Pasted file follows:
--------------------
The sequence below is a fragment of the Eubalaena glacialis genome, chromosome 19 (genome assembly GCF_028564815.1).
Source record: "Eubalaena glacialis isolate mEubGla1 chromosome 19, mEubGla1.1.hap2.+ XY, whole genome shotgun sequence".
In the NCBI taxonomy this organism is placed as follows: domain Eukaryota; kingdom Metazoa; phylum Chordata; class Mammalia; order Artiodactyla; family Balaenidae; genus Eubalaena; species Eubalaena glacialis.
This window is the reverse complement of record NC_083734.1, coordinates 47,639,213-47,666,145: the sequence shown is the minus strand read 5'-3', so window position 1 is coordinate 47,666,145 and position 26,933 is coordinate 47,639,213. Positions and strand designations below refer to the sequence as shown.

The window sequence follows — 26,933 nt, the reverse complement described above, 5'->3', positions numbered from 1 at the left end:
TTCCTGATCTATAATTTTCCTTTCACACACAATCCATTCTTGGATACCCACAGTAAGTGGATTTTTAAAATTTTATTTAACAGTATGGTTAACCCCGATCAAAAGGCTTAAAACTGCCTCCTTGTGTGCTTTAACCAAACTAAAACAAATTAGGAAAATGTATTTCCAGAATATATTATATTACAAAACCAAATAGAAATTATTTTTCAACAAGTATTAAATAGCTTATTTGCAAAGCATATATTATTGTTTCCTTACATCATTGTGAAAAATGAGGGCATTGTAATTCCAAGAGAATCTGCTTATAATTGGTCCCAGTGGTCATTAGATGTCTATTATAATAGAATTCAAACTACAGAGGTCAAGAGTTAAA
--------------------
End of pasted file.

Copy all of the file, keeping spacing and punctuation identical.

The sequence below is a fragment of the Eubalaena glacialis genome, chromosome 19 (genome assembly GCF_028564815.1).
Source record: "Eubalaena glacialis isolate mEubGla1 chromosome 19, mEubGla1.1.hap2.+ XY, whole genome shotgun sequence".
In the NCBI taxonomy this organism is placed as follows: domain Eukaryota; kingdom Metazoa; phylum Chordata; class Mammalia; order Artiodactyla; family Balaenidae; genus Eubalaena; species Eubalaena glacialis.
This window is the reverse complement of record NC_083734.1, coordinates 47,639,213-47,666,145: the sequence shown is the minus strand read 5'-3', so window position 1 is coordinate 47,666,145 and position 26,933 is coordinate 47,639,213. Positions and strand designations below refer to the sequence as shown.

The window sequence follows — 26,933 nt, the reverse complement described above, 5'->3', positions numbered from 1 at the left end:
TTCCTGATCTATAATTTTCCTTTCACACACAATCCATTCTTGGATACCCACAGTAAGTGGATTTTTAAAATTTTATTTAACAGTATGGTTAACCCCGATCAAAAGGCTTAAAACTGCCTCCTTGTGTGCTTTAACCAAACTAAAACAAATTAGGAAAATGTATTTCCAGAATATATTATATTACAAAACCAAATAGAAATTATTTTTCAACAAGTATTAAATAGCTTATTTGCAAAGCATATATTATTGTTTCCTTACATCATTGTGAAAAATGAGGGCATTGTAATTCCAAGAGAATCTGCTTATAATTGGTCCCAGTGGTCATTAGATGTCTATTATAATAGAATTCAAACTACAGAGGTCAAGAGTTAAA